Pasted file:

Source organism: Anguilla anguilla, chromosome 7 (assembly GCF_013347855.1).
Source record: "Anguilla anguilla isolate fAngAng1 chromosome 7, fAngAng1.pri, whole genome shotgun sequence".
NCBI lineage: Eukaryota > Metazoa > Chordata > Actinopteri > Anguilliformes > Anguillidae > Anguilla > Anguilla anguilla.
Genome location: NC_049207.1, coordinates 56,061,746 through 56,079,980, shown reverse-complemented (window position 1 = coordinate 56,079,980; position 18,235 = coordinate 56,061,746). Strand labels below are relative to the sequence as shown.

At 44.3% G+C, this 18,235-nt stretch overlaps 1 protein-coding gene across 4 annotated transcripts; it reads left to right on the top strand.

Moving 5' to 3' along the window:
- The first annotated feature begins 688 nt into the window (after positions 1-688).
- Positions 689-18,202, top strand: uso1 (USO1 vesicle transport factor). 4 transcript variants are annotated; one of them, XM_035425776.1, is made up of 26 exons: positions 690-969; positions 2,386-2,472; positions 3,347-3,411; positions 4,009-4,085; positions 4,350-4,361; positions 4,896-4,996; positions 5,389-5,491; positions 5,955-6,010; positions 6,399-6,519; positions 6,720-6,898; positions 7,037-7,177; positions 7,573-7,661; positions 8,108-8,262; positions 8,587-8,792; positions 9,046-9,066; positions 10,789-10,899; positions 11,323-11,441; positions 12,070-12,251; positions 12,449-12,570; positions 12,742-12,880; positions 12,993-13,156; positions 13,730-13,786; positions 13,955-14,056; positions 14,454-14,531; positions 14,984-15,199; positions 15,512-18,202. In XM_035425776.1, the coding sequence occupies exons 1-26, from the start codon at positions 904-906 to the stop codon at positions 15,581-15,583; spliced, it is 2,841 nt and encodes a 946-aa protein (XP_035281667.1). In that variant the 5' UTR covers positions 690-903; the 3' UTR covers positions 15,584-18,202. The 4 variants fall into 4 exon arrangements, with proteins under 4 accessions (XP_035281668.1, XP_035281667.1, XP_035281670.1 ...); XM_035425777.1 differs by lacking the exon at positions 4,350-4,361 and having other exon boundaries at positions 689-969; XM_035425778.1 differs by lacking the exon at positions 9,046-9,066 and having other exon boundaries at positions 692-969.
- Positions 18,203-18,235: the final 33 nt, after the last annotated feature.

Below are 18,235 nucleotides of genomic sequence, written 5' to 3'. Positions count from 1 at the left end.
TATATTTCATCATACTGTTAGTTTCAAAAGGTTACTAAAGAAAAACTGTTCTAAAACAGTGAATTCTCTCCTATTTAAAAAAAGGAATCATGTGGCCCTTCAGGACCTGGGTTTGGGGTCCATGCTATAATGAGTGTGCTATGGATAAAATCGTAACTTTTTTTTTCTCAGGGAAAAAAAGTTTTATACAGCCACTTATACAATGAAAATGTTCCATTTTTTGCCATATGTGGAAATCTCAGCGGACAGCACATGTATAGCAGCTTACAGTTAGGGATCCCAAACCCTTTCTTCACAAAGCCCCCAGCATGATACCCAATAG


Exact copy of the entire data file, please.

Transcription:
Source organism: Anguilla anguilla, chromosome 7 (assembly GCF_013347855.1).
Source record: "Anguilla anguilla isolate fAngAng1 chromosome 7, fAngAng1.pri, whole genome shotgun sequence".
NCBI lineage: Eukaryota > Metazoa > Chordata > Actinopteri > Anguilliformes > Anguillidae > Anguilla > Anguilla anguilla.
Genome location: NC_049207.1, coordinates 56,061,746 through 56,079,980, shown reverse-complemented (window position 1 = coordinate 56,079,980; position 18,235 = coordinate 56,061,746). Strand labels below are relative to the sequence as shown.

At 44.3% G+C, this 18,235-nt stretch overlaps 1 protein-coding gene across 4 annotated transcripts; it reads left to right on the top strand.

Moving 5' to 3' along the window:
- The first annotated feature begins 688 nt into the window (after positions 1-688).
- Positions 689-18,202, top strand: uso1 (USO1 vesicle transport factor). 4 transcript variants are annotated; one of them, XM_035425776.1, is made up of 26 exons: positions 690-969; positions 2,386-2,472; positions 3,347-3,411; positions 4,009-4,085; positions 4,350-4,361; positions 4,896-4,996; positions 5,389-5,491; positions 5,955-6,010; positions 6,399-6,519; positions 6,720-6,898; positions 7,037-7,177; positions 7,573-7,661; positions 8,108-8,262; positions 8,587-8,792; positions 9,046-9,066; positions 10,789-10,899; positions 11,323-11,441; positions 12,070-12,251; positions 12,449-12,570; positions 12,742-12,880; positions 12,993-13,156; positions 13,730-13,786; positions 13,955-14,056; positions 14,454-14,531; positions 14,984-15,199; positions 15,512-18,202. In XM_035425776.1, the coding sequence occupies exons 1-26, from the start codon at positions 904-906 to the stop codon at positions 15,581-15,583; spliced, it is 2,841 nt and encodes a 946-aa protein (XP_035281667.1). In that variant the 5' UTR covers positions 690-903; the 3' UTR covers positions 15,584-18,202. The 4 variants fall into 4 exon arrangements, with proteins under 4 accessions (XP_035281668.1, XP_035281667.1, XP_035281670.1 ...); XM_035425777.1 differs by lacking the exon at positions 4,350-4,361 and having other exon boundaries at positions 689-969; XM_035425778.1 differs by lacking the exon at positions 9,046-9,066 and having other exon boundaries at positions 692-969.
- Positions 18,203-18,235: the final 33 nt, after the last annotated feature.

Below are 18,235 nucleotides of genomic sequence, written 5' to 3'. Positions count from 1 at the left end.
TATATTTCATCATACTGTTAGTTTCAAAAGGTTACTAAAGAAAAACTGTTCTAAAACAGTGAATTCTCTCCTATTTAAAAAAAGGAATCATGTGGCCCTTCAGGACCTGGGTTTGGGGTCCATGCTATAATGAGTGTGCTATGGATAAAATCGTAACTTTTTTTTTCTCAGGGAAAAAAAGTTTTATACAGCCACTTATACAATGAAAATGTTCCATTTTTTGCCATATGTGGAAATCTCAGCGGACAGCACATGTATAGCAGCTTACAGTTAGGGATCCCAAACCCTTTCTTCACAAAGCCCCCAGCATGATACCCAATAG